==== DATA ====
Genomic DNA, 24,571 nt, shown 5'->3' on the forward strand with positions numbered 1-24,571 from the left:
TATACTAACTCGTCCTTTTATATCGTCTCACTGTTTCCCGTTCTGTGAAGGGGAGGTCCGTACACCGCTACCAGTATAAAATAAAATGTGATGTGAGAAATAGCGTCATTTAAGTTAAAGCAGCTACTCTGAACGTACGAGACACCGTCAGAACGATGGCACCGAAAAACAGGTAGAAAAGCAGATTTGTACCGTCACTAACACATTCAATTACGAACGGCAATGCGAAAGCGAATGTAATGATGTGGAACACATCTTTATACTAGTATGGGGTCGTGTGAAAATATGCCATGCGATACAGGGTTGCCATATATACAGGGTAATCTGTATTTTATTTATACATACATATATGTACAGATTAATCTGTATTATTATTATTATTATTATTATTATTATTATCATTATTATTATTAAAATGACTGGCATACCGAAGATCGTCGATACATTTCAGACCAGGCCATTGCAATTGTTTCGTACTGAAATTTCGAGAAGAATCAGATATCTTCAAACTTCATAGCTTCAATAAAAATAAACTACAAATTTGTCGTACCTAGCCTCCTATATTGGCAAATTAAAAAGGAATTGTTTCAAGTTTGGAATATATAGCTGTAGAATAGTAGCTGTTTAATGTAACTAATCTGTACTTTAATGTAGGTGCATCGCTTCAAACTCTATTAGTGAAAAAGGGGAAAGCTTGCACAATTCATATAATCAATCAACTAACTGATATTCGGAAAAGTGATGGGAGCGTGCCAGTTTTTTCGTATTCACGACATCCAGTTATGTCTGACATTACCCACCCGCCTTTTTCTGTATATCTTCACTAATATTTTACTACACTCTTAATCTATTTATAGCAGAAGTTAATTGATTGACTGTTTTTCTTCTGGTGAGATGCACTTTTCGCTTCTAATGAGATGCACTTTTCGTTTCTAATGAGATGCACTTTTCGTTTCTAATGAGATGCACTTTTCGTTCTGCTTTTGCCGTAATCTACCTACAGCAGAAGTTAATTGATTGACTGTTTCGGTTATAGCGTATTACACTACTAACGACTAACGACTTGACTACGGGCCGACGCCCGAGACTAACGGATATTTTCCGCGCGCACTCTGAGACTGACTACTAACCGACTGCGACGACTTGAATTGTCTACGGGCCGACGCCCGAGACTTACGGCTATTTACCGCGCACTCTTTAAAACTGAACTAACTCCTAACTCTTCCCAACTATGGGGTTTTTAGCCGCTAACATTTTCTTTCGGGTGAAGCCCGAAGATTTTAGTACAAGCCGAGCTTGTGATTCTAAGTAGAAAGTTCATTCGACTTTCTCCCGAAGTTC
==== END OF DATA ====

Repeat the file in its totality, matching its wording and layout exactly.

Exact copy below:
Genomic DNA, 24,571 nt, shown 5'->3' on the forward strand with positions numbered 1-24,571 from the left:
TATACTAACTCGTCCTTTTATATCGTCTCACTGTTTCCCGTTCTGTGAAGGGGAGGTCCGTACACCGCTACCAGTATAAAATAAAATGTGATGTGAGAAATAGCGTCATTTAAGTTAAAGCAGCTACTCTGAACGTACGAGACACCGTCAGAACGATGGCACCGAAAAACAGGTAGAAAAGCAGATTTGTACCGTCACTAACACATTCAATTACGAACGGCAATGCGAAAGCGAATGTAATGATGTGGAACACATCTTTATACTAGTATGGGGTCGTGTGAAAATATGCCATGCGATACAGGGTTGCCATATATACAGGGTAATCTGTATTTTATTTATACATACATATATGTACAGATTAATCTGTATTATTATTATTATTATTATTATTATTATTATCATTATTATTATTAAAATGACTGGCATACCGAAGATCGTCGATACATTTCAGACCAGGCCATTGCAATTGTTTCGTACTGAAATTTCGAGAAGAATCAGATATCTTCAAACTTCATAGCTTCAATAAAAATAAACTACAAATTTGTCGTACCTAGCCTCCTATATTGGCAAATTAAAAAGGAATTGTTTCAAGTTTGGAATATATAGCTGTAGAATAGTAGCTGTTTAATGTAACTAATCTGTACTTTAATGTAGGTGCATCGCTTCAAACTCTATTAGTGAAAAAGGGGAAAGCTTGCACAATTCATATAATCAATCAACTAACTGATATTCGGAAAAGTGATGGGAGCGTGCCAGTTTTTTCGTATTCACGACATCCAGTTATGTCTGACATTACCCACCCGCCTTTTTCTGTATATCTTCACTAATATTTTACTACACTCTTAATCTATTTATAGCAGAAGTTAATTGATTGACTGTTTTTCTTCTGGTGAGATGCACTTTTCGCTTCTAATGAGATGCACTTTTCGTTTCTAATGAGATGCACTTTTCGTTTCTAATGAGATGCACTTTTCGTTCTGCTTTTGCCGTAATCTACCTACAGCAGAAGTTAATTGATTGACTGTTTCGGTTATAGCGTATTACACTACTAACGACTAACGACTTGACTACGGGCCGACGCCCGAGACTAACGGATATTTTCCGCGCGCACTCTGAGACTGACTACTAACCGACTGCGACGACTTGAATTGTCTACGGGCCGACGCCCGAGACTTACGGCTATTTACCGCGCACTCTTTAAAACTGAACTAACTCCTAACTCTTCCCAACTATGGGGTTTTTAGCCGCTAACATTTTCTTTCGGGTGAAGCCCGAAGATTTTAGTACAAGCCGAGCTTGTGATTCTAAGTAGAAAGTTCATTCGACTTTCTCCCGAAGTTC